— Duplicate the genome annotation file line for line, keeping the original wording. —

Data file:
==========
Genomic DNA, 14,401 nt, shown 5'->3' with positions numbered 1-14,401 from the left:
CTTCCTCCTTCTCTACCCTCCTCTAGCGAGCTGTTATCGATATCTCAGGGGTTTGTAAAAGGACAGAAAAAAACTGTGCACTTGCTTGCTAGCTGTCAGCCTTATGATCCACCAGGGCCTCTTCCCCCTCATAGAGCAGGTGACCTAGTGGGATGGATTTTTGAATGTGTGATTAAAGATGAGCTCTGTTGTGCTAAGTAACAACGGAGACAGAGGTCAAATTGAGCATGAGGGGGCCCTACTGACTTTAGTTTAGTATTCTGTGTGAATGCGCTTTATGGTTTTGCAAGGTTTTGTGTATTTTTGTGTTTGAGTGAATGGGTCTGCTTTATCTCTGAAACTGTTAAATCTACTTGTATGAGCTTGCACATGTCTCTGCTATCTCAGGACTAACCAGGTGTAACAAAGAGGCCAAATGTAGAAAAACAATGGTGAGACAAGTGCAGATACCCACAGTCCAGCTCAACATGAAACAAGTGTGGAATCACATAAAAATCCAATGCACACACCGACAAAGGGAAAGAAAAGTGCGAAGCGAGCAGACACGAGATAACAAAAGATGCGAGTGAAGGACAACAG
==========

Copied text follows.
Genomic DNA, 14,401 nt, shown 5'->3' with positions numbered 1-14,401 from the left:
CTTCCTCCTTCTCTACCCTCCTCTAGCGAGCTGTTATCGATATCTCAGGGGTTTGTAAAAGGACAGAAAAAAACTGTGCACTTGCTTGCTAGCTGTCAGCCTTATGATCCACCAGGGCCTCTTCCCCCTCATAGAGCAGGTGACCTAGTGGGATGGATTTTTGAATGTGTGATTAAAGATGAGCTCTGTTGTGCTAAGTAACAACGGAGACAGAGGTCAAATTGAGCATGAGGGGGCCCTACTGACTTTAGTTTAGTATTCTGTGTGAATGCGCTTTATGGTTTTGCAAGGTTTTGTGTATTTTTGTGTTTGAGTGAATGGGTCTGCTTTATCTCTGAAACTGTTAAATCTACTTGTATGAGCTTGCACATGTCTCTGCTATCTCAGGACTAACCAGGTGTAACAAAGAGGCCAAATGTAGAAAAACAATGGTGAGACAAGTGCAGATACCCACAGTCCAGCTCAACATGAAACAAGTGTGGAATCACATAAAAATCCAATGCACACACCGACAAAGGGAAAGAAAAGTGCGAAGCGAGCAGACACGAGATAACAAAAGATGCGAGTGAAGGACAACAG